“When to Say Goodbye to Your Therapist” is in many respects a “how to” manual directed at the ever-growing number of Americans who turn to psychotherapy for solace and/or solutions. Catherine Johnson seeks to illuminate the difficulty many clients face in evaluating the usefulness of therapy. More specifically, as the title asserts, she explores the ambiguities of ending (or “terminating,” as the professional lexicon has it) treatment. Johnson draws on recent studies aimed at establishing who benefits most from therapy (and at what point in the course of treatment such benefits can be expected). She writes primarily of individual psychotherapy, with an emphasis on psychodynamic and cognitive orientations. And she has gathered personal accounts by individuals of their psychotherapeutic journeys.
The author suggests that many people end up staying in therapy, and at times with the wrong therapist, because of an inability to clearly evaluate their progress or lack thereof. The factors that contribute to their dilemma are the subject of this book. Johnson offers what is essentially a step-by-step consumer guide toward understanding what often goes on in therapy, what ought to go on, and when it is time to leave. She touches on a wide range of topics: how to choose a therapist; how to distinguish issues related to transference and countertransference; the ways money and power influence (if they don’t directly determine) the course and outcome of treatment. And of course, she examines the various criteria for ending therapy.
Throughout her discussion, Johnson makes several provocative (albeit hardly original) observations about our therapeutic culture (a culture that will embrace a book such as hers). She scrutinizes the manner in which power struggles are played out within the therapist-patient relationship; and she is especially perceptive about the unspoken assumptions that serve as the foundation for psychotherapy. She tellingly observes that “while therapists have developed a sophisticated set of criteria for identifying and characterizing mental illness, they do not possess an adequate set of criteria either for identifying ‘ideal mental health’ (usually called ‘positive mental health’ in the literature) or for measuring the degree of progress a patient has made. In short, therapists are underschooled when it comes to knowing what it looks like when a patient gets better.” Now that statement deserves a lot more attention. Supporting such incisive observations with references to numerous studies, Johnson manages to do what she has set out to do: to demystify psychotherapy and in the process restore to the reader/client a measure of power and knowledge often relinquished in therapy.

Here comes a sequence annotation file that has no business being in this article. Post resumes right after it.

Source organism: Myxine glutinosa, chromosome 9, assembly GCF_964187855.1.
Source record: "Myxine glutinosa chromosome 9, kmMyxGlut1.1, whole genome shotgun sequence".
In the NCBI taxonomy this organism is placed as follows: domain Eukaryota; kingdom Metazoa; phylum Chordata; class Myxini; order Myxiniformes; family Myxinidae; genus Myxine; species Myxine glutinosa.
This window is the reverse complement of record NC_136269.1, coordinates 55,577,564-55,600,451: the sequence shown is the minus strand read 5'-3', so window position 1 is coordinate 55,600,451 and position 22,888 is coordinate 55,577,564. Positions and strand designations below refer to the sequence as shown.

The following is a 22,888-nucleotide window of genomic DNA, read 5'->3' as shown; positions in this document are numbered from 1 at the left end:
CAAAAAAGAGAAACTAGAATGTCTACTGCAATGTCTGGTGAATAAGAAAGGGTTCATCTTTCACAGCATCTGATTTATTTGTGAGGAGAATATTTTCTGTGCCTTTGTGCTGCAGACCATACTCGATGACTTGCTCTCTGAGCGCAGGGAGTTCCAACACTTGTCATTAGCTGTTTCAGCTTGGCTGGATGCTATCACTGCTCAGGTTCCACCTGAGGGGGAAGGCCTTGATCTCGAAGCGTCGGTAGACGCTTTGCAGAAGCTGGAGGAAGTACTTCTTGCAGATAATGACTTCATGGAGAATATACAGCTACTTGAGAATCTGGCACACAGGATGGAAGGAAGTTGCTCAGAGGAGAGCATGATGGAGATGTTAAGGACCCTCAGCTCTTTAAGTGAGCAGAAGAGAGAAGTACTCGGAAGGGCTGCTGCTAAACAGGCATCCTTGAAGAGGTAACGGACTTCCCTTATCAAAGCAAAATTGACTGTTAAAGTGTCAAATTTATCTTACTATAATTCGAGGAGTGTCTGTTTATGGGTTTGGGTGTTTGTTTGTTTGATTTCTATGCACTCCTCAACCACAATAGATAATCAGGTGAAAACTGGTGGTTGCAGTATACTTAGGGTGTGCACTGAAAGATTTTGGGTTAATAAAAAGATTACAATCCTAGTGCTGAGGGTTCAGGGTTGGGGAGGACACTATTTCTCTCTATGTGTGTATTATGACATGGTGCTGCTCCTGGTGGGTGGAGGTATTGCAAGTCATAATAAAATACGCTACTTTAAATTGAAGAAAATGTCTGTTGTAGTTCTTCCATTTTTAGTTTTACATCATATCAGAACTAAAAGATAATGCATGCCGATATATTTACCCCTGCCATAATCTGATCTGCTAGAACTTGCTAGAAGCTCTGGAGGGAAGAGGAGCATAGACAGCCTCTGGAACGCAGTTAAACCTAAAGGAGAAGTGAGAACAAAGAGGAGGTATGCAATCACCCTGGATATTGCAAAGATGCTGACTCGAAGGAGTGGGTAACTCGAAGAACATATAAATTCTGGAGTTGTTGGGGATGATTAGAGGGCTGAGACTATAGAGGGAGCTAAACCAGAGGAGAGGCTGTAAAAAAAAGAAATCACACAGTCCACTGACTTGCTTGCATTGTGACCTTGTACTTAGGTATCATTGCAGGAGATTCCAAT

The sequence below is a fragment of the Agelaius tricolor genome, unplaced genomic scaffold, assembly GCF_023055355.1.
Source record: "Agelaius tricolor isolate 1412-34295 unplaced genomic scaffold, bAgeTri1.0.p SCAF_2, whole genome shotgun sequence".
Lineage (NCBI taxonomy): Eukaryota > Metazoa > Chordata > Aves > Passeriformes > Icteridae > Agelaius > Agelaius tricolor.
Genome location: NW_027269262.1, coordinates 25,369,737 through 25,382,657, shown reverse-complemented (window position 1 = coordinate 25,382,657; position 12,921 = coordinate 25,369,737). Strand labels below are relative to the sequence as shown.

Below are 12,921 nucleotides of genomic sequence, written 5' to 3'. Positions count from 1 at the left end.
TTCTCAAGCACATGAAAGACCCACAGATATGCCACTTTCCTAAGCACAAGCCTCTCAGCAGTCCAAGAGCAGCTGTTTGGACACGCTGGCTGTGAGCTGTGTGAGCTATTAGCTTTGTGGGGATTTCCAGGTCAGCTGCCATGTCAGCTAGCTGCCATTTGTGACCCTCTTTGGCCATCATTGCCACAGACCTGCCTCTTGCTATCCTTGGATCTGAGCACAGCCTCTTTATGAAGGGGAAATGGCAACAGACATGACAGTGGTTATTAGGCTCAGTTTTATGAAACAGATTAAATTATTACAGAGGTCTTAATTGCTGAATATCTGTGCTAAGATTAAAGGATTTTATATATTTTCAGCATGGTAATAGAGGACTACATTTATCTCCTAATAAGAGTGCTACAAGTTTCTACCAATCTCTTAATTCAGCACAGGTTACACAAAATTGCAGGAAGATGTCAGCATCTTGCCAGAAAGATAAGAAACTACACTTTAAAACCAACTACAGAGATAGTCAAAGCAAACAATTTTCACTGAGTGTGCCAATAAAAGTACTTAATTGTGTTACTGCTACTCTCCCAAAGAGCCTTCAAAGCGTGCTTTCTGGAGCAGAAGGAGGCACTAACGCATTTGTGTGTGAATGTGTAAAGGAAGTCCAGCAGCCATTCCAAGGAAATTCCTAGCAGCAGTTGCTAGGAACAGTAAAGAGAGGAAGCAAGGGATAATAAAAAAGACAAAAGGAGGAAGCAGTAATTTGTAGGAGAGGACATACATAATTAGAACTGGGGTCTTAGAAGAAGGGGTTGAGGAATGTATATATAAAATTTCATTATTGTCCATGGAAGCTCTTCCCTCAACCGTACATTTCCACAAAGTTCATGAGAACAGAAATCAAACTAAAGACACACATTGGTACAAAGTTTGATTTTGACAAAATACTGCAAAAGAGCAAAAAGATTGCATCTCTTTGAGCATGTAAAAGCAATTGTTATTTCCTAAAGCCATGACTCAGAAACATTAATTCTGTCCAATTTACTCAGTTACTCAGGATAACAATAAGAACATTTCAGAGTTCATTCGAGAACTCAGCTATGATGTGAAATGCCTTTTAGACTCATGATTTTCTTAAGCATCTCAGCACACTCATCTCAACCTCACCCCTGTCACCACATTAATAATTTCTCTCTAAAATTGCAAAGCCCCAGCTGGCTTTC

Yet, as a self-help guide this book clearly suffers from many of the weaknesses of the genre. It can be repetitive, simplistic and lacking in any sustained depth. Although Johnson relies on ample statements from her informants in order to illustrate her arguments, their voices are flat and two-dimensional. Sounding very much alike, and ultimately too much like the author herself, the statements lose the immediacy and punch they were undoubtedly intended to deliver. And Johnson appears all too pat and without nuance when offering such pragmatic advice as, “If you are serious about wanting to make it on your own without therapy, the period of missing your therapist simply has to be gotten through. You leave therapy and you miss your therapist, but you don’t go back.”
The suffering that brings people into treatment is multilayered and complex. Johnson is clearly aware of that fact. Yet the formulaic style of her book ends up flattening out that complexity, even as it manages to shed some light on the process of psychotherapy.